Friday, 4 November 2016


Purple sandpipers are more often seen pecking about in seaweed on rocky beaches than inland, but this bird has spent most of the week providing excellent  close-up views at Covenham Reservoir, near Louth in Lincolnshire.

Mainly dark grey above and whitish below, the species'  beak is slightly down-curved and the  short bright orange legs are distinctive.

According to the British Trust for Ornithology, diverse populations of this sandpiper winter in Britain and Ireland

Those in the north and west originate from breeding grounds on  tundra in Arctic islands, in Canada and in coastal areas of Greenland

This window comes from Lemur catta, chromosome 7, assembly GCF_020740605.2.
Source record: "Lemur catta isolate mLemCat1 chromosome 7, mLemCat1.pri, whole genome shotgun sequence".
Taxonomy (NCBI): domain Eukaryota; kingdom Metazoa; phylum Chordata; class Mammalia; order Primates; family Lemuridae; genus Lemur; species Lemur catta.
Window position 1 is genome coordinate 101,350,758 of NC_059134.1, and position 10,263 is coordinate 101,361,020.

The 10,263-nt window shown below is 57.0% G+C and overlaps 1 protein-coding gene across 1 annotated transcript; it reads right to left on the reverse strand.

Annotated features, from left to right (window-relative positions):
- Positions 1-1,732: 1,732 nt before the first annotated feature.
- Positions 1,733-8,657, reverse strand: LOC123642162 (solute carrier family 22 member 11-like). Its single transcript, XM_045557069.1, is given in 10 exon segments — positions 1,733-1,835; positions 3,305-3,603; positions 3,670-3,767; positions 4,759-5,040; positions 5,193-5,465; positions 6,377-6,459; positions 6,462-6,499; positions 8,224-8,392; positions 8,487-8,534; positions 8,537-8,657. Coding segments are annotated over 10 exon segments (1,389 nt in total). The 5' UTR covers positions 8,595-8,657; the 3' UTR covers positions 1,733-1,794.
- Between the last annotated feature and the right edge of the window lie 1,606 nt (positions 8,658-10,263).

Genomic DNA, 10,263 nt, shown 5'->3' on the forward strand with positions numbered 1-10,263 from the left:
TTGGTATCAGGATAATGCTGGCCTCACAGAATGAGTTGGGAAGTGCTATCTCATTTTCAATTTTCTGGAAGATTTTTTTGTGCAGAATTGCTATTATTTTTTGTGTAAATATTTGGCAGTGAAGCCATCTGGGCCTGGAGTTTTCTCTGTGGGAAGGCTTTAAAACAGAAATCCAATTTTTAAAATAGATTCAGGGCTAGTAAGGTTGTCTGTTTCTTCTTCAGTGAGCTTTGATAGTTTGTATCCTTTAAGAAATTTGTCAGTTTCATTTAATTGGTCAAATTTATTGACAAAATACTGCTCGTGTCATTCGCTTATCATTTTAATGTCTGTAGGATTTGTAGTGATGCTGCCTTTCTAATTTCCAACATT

Those found on the eastern side of the  UK are more likely to come have come from North-eastern Europe, including Scandinavia

The species is thought to be in decline but it is probably overlooked because it is well camouflaged when feeding on seaweed covered rocks, not infrequently  in the company of turnstones

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